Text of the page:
Drama on Peabody Street
When a Barred Owl turns up, all kinds of things can happen.
(Listen to the radio version here.)
With the record number of Blue Jays passing through Duluth right now, I’m hearing a certain amount of squawking every day, from sunup till sundown. But on Tuesday, September 26, the jays sounded more agitated than usual, so I went out in the yard to check it out. Sure enough, there was a Barred Owl in one of my box elders.
The Blue Jays weren’t the only ones agitated because of the owl. Hairy and Downy Woodpeckers were also calling and darting by, and chickadees joined in a few times.
After a few minutes, the owl flew to a different box elder, this one above my suet feeder. The jays flew off, returning a couple of times in the next couple of hours, but were mostly in migration mode with other important things on their mind.
That second box elder tree has a large squirrel nest maybe 10 feet across from where the owl alighted, which is I think why one squirrel kept making anxious calls and inching up toward the owl. I don’t know if there are baby squirrels in the nest—it seems late in the season—but I don’t know why else a squirrel would approach so close to such a dangerous predator, coming less than three feet from the owl looking up toward the owl’s face, which really was at that moment looking directly toward the nest.
The squirrel inched back down and came up even closer to the owl from the rear.
It kept that up for at least 20 minutes, and if it didn’t manage to scare off the owl, neither did it end up as dinner.
BB the Pileated Woodpecker came by a few times, too. When he first arrived, he flew over the owl a couple of times, I think trying to intimidate the predator. The owl looked at him but stayed put. Then BB alighted on different branches, bobbing his head this way and that, staying focused on the owl even as he worked his way closer to the suet feeder.
Twice he flew off for a few minutes without eating, but when he came back the last time, while he was in agitated mode, a Downy Woodpecker went down to the feeder and started eating. I don’t know if BB saw that as a challenge or what, but he finally dropped down too. He sat in the feeder for about five minutes, but I don’t know how much food he ended up with—whenever I was looking, he was swinging his head back and forth in that same anxious way. We were in the middle of our own dinner so I couldn’t watch every second, but during the times I was watching, he didn’t take even a tiny morsel. He finally gave up and flew off.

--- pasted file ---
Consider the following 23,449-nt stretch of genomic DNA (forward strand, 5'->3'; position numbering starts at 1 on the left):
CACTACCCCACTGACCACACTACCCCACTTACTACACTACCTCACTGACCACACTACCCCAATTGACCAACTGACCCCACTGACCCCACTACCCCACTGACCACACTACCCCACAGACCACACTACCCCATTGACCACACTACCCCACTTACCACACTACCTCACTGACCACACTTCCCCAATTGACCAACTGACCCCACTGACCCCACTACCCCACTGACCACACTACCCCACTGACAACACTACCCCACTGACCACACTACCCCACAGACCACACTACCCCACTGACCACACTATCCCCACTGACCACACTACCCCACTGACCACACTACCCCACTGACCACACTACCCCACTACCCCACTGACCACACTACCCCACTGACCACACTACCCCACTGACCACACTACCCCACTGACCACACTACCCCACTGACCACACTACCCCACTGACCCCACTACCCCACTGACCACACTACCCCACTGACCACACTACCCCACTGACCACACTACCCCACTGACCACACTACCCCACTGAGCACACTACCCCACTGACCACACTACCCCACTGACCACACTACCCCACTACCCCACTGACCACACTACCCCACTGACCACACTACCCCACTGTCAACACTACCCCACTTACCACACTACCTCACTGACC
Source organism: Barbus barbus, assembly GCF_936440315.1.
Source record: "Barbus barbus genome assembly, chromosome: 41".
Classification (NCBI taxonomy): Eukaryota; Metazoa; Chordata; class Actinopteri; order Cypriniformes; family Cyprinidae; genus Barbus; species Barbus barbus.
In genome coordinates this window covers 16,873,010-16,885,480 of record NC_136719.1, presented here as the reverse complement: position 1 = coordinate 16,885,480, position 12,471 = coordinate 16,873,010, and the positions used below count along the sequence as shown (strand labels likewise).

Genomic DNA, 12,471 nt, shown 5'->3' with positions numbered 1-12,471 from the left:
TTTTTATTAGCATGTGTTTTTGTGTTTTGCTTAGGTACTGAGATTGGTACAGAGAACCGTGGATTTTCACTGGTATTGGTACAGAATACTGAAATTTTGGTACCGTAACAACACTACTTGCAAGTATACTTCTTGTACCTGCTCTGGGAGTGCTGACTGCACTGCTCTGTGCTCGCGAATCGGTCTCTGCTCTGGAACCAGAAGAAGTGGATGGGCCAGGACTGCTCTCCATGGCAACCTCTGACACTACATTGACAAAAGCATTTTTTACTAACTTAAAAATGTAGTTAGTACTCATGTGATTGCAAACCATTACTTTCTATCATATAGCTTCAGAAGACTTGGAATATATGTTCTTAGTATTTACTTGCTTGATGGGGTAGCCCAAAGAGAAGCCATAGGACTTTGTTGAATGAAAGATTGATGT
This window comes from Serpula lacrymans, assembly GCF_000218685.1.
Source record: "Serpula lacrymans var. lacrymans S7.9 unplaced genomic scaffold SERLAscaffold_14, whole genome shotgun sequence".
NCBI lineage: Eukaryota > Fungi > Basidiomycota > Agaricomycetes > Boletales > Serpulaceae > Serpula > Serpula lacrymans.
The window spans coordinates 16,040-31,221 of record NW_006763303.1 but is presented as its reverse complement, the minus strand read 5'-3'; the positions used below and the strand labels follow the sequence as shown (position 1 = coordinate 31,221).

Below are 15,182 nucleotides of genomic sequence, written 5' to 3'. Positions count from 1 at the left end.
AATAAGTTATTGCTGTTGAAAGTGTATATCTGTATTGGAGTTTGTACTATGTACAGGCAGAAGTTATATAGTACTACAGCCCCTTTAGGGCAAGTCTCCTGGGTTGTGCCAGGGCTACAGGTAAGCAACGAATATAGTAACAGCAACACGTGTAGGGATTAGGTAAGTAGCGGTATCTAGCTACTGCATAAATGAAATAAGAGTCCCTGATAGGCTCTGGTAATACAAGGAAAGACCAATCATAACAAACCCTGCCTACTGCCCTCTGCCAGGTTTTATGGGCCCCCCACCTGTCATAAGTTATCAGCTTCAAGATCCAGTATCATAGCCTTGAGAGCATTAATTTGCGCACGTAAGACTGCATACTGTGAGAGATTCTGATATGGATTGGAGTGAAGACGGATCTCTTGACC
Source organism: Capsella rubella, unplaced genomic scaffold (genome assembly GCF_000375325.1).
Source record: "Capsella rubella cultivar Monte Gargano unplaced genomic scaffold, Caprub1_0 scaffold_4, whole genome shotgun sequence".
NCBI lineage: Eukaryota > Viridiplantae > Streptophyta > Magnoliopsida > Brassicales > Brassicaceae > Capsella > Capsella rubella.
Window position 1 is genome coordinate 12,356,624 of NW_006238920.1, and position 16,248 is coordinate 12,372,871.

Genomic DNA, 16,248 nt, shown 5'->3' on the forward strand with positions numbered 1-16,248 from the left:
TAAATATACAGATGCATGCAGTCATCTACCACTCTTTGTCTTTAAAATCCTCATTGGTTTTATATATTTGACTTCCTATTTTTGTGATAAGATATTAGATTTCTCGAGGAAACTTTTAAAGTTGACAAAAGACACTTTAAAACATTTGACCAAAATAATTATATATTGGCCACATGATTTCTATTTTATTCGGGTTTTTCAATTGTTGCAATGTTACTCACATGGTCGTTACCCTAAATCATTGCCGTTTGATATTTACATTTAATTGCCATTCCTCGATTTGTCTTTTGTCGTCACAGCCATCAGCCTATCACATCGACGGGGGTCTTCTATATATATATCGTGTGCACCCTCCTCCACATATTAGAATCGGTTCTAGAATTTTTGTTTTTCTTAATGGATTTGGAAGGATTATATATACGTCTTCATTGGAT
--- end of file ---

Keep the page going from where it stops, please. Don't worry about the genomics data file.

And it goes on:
Meanwhile, two crows flew in when the owl alighted in the second box elder. They’d have gone ballistic if this were a Great Horned Owl—a species that sometimes raids crow roosts. Barred Owls are far less likely to kill crows, and whenever any predator riles up a bunch of birds, somebody might make a careless mistake which a clever crow might capitalize on. Long ago, a Cooper’s Hawk grabbed my backyard male robin and was ripping out and eating his breast muscles while the poor bird was still alive, screeching as the female robin squawked and dive-bombed the hawk’s head. Two crows flew in and sat quietly in the sidelines. The hawk startled, dropping its prey just long enough for the doomed robin to run under some shrubs, obviously too injured to survive. The crows started walking toward him, but ended up empty clawed—the hawk suddenly flew right under the bushes, grabbed and dispatched the robin, and flew off. At that point the crows took off, too.
But crows do sometimes get the spoils. Back in the 90s, when a Boreal Owl spent at least fifteen minutes trying to capture and kill a flying squirrel that probably outweighed it, two crows quietly stood in the snow watching the whole thing. When the owl finally got in the killing bite and was trying to drag its meal to a more protected spot, the crows walked straight toward it with an intimidating deliberation. Crows weigh two or three times what a Boreal Owl does, and they scared the exhausted little guy off, getting a big payoff after their quarter hour of entertainment. Hoping for that kind of payoff was probably what kept my crows in spectator rather than participant mode while the other birds and one brave squirrel kept trying to drive off the owl.
I had to leave at dusk and don’t know how any of this was resolved. In the morning, the owl was gone and I couldn’t find any feathers, fur, blood, or other evidence of anyone getting killed. BB didn’t return all day, but I’ll never know if that was because the owl had spooked him or he was avoiding my side yard because a moving van was parked next to the fence there all day.
I may well be the only one came away from the event with any kind of reward—a bunch of photographs. The lighting was marginal, the pictures hardly perfect, but a birder with a camera takes what she can get. As long as BB made it through okay, I'm going to call myself lucky.